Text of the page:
The Widow Speaks
July 11, 2010
By Carol Smith
Read the whole package here.
Bruce Harrison had been an oncology pharmacist since the late 1970s. He had seen the evolution – or lack of it – in safety awareness during that time, but he spent much of his career trying to change attitudes toward safe practices through research.
Harrison, who for years was a clinical pharmacy specialist with the Department of Veterans Affairs Medical Center in St. Louis, was also one of the authors of the strictest set of voluntary guidelines, issued in 2004 by the National Institute for Occupational Safety and Health, for the safe handling of chemo and other hazardous drugs for healthcare workers.
Practices that, had they been in place throughout his career, might have saved his own life.
Harrison died at age 59 in St. Louis in August of a rare form of oral cancer. He had never smoked, or chewed tobacco. He had no other known risk factors, except he had mixed a lot of chemo for other people in his career as a pharmacist.
He discussed it with his doctor.
“There was no way they could prove it, but the two of them decided it could be related,” said his widow, Kathy Harrison. “Bruce absolutely believed it was triggered by his exposure.”
She’s grateful her husband had a long career doing something he loved. She’s also sad, and frustrated, that it may have cost him his life.
And she worries it will cost others theirs.
“What frustrated him the most, there was not enough done – not enough studies done to prove it was the danger it was,” said Harrison. “I think there needs to be more done to provide more providers with safe handling techniques.
“It doesn’t exist in enough places,” she said. “There’s not enough education about it. Education and training, and right equipment are key.”
Wealth & Poverty | February 2013
“It was just common knowledge – when you turn 18, you’re done,” Sharayah Lane said. “After the checks stopped coming, we all went our separate ways."
End of the Line is a new series by Claudia Rowe asking what happens when teens get too old for foster care in Washington State.
Photo Credit: Jon Connell/Flickr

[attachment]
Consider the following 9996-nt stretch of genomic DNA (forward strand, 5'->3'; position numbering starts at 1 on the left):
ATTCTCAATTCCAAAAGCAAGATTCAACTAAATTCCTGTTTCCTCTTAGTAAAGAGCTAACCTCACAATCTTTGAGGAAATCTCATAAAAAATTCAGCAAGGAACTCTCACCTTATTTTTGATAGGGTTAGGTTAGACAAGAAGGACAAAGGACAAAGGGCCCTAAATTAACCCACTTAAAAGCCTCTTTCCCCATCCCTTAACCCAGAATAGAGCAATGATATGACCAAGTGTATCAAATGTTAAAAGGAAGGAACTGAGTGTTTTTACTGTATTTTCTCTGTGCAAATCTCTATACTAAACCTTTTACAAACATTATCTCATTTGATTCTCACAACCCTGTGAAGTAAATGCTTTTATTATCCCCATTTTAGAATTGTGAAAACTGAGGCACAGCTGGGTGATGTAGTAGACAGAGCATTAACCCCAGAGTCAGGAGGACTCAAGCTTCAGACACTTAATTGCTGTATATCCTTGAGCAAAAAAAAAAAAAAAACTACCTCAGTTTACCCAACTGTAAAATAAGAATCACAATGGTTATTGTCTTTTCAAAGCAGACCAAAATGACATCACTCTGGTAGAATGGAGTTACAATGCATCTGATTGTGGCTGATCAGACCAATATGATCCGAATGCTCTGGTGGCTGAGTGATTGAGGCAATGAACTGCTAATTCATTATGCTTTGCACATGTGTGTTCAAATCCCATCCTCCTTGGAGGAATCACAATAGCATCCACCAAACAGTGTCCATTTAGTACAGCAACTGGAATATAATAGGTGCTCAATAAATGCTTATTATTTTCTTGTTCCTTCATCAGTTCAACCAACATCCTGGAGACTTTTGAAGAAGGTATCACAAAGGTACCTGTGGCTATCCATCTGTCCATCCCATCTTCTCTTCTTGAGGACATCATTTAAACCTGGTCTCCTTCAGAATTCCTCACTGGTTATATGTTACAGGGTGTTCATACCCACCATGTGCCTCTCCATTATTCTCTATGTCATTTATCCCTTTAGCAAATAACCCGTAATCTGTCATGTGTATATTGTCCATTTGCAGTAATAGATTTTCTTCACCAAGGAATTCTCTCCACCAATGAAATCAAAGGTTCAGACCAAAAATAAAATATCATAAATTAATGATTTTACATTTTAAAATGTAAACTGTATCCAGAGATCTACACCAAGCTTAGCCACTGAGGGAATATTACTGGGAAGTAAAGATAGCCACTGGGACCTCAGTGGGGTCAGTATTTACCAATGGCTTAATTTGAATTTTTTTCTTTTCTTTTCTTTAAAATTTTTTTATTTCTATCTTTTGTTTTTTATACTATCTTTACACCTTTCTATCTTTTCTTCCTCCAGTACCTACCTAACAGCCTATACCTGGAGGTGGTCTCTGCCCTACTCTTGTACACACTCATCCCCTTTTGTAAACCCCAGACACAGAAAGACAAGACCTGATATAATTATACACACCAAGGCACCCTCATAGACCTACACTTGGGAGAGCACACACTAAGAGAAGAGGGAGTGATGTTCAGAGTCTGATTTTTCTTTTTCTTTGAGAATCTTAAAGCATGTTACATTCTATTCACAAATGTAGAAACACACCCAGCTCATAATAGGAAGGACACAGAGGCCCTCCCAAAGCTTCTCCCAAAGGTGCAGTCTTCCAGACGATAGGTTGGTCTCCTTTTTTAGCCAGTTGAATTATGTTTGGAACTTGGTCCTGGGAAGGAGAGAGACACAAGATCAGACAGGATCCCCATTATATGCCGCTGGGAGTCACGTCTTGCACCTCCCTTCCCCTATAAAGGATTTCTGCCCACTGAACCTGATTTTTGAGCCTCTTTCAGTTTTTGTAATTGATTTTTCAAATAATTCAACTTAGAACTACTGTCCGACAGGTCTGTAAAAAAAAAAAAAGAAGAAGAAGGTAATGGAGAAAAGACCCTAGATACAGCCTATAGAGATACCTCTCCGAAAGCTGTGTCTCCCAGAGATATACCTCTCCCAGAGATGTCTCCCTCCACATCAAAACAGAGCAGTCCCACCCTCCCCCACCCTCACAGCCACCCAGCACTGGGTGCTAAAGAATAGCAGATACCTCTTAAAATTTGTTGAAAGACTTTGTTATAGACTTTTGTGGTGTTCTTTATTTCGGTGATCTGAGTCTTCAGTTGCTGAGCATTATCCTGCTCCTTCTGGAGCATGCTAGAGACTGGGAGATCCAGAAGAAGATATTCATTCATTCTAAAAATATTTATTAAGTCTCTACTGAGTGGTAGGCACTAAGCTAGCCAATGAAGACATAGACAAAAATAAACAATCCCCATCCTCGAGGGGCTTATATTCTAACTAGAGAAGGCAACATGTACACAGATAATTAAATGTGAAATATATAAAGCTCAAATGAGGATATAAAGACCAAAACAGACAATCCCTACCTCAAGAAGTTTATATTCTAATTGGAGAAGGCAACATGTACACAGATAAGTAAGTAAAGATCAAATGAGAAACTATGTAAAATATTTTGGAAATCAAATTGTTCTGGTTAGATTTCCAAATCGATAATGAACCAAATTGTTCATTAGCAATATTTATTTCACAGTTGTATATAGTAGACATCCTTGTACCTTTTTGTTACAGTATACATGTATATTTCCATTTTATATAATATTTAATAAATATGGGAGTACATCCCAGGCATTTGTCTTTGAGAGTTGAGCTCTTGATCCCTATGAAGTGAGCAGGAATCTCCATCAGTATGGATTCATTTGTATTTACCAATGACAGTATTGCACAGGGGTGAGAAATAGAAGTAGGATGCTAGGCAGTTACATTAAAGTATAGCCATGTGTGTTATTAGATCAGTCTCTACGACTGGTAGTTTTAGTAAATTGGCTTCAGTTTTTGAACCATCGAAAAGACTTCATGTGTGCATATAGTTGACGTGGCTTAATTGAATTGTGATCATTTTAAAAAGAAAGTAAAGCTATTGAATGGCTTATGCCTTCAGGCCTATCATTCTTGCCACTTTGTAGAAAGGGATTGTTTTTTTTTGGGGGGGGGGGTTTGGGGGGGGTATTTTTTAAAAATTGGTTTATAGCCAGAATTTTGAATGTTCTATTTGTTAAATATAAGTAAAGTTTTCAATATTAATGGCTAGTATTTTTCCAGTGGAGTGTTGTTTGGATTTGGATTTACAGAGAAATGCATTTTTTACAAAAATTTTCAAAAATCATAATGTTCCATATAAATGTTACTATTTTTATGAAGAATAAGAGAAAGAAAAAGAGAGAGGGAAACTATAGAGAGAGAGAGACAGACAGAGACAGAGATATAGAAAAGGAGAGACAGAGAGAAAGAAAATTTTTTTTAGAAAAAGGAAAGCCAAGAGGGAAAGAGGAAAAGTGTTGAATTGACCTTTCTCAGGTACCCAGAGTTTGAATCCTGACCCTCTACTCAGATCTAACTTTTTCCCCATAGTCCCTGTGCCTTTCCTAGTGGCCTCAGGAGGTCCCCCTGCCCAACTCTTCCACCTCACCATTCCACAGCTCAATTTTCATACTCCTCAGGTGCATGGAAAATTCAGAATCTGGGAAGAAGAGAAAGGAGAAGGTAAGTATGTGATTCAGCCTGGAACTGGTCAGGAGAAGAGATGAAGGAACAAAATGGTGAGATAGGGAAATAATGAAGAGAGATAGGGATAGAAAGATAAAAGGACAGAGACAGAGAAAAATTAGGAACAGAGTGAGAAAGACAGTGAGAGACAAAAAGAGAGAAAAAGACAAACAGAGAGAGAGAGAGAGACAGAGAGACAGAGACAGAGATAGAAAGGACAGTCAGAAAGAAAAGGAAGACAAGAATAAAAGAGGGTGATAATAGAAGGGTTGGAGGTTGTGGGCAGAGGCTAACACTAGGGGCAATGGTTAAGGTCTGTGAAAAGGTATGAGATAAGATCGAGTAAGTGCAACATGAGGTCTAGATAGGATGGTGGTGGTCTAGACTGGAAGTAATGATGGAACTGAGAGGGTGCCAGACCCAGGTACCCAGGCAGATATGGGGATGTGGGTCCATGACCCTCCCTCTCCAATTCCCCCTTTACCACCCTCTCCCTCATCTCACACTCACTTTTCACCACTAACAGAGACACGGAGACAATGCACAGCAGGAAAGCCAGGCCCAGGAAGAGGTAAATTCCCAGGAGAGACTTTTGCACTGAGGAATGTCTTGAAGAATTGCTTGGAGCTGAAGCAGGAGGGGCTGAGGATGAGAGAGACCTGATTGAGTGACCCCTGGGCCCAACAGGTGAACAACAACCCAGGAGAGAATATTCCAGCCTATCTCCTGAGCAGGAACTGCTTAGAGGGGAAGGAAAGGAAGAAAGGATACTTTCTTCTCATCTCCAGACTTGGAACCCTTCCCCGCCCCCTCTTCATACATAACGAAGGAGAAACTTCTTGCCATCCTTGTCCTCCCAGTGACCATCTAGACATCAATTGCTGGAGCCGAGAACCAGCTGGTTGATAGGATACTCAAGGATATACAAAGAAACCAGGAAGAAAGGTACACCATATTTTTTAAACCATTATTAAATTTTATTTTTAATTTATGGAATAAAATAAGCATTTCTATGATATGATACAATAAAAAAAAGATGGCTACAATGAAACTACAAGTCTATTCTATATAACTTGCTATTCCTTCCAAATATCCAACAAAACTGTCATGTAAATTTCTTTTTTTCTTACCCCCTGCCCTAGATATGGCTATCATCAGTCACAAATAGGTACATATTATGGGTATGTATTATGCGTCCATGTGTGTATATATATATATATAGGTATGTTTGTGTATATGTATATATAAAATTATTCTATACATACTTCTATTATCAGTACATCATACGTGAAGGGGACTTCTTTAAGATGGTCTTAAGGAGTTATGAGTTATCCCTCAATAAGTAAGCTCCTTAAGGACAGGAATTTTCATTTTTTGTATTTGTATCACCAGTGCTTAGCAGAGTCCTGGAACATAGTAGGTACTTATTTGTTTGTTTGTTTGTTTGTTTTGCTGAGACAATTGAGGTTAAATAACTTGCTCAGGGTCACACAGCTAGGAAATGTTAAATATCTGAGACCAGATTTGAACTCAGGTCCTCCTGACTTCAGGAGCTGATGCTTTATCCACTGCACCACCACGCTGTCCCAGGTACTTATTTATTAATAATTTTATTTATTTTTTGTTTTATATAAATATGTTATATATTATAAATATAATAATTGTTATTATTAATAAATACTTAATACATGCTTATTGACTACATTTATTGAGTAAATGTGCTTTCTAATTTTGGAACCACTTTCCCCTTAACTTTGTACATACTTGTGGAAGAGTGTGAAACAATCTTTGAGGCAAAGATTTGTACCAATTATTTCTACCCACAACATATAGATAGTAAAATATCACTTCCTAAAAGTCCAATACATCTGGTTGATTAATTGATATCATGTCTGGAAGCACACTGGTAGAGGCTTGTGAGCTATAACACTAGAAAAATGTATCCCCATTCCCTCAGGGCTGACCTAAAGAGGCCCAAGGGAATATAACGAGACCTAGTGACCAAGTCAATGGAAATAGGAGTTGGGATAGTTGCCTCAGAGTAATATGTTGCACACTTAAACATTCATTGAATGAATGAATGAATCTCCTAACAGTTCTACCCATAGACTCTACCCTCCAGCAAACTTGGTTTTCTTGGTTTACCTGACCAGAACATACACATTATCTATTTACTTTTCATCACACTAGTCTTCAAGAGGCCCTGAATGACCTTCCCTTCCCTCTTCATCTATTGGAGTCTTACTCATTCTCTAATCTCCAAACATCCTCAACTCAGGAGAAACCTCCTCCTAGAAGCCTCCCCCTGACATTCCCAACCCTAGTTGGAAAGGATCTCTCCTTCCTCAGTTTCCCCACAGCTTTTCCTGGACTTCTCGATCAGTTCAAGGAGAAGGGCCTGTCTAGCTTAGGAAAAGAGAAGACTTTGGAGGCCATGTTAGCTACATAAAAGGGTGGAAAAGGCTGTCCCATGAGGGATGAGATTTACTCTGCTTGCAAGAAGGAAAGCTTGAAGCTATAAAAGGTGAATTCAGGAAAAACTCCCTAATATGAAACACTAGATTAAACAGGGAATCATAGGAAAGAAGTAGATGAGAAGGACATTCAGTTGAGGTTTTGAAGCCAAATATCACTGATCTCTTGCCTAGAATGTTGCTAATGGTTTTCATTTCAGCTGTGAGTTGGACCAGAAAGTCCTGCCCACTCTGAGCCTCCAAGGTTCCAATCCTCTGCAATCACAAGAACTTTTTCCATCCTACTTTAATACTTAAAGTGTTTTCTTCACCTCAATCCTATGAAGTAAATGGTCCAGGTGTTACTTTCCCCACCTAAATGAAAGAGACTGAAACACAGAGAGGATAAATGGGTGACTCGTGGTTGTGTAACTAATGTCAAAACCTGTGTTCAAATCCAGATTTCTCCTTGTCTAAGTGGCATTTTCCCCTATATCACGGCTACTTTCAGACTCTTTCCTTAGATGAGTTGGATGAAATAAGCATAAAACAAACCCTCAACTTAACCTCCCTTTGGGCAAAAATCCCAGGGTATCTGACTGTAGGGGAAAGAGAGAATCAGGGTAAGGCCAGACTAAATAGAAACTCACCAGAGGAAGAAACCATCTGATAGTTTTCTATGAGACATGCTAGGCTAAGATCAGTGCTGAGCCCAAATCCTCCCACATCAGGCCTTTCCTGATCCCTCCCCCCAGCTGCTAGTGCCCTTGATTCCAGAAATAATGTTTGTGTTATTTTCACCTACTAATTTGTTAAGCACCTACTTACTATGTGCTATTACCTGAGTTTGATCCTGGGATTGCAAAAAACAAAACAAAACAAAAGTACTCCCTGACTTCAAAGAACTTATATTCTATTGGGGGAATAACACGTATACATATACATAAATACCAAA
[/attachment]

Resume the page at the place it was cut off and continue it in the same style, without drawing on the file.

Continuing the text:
Environment | January 2013
Meet America's newest sharecroppers. Guys like Jared Bright who vie for control of the Pacific fishing industry's lower rungs, the only rungs that seem to be left. They don't own the halibut, not even when it lands in their boats.
Lee van der Voo uncovers absentee landlords, brokers and bankers, and fish quota that costs more than your house — realities that fly in the face of more official, rosy portrayals.
Health | November 2012
Kids with multiple sclerosis, historically an adult disorder, offer researchers a set of intriguing new clues about the disease that could lead, eventually, to better treatments.
With adolescent MS on the rise in the Northwest, Carol Smith meets a young patient who is learning to live with the disease at the age of 16, and the doctors and scientists trying to keep her healthy.
Environment | October 2012
In 1972, Congress enacted legislation to end water pollution. Forty years later, American rivers and lakes are still badly contaminated, and new threats to clean water are outpacing the Act's enforcers. Follow along as InvestigateWest and EarthFix investigate.
Environment | June 2012
As local governments trade away public parkland, the safeguards put in place by the Land and Water Conservation Fund to protect that land are full of holes.
Public Health | January 2012
The Prescription Epidemic
As Washington enacts the strongest prescription drug law in the country, InvestigateWest presents a six-month investigation into the origins of the prescription epidemic, the challenge it poses for communities, and what lessons other states might learn.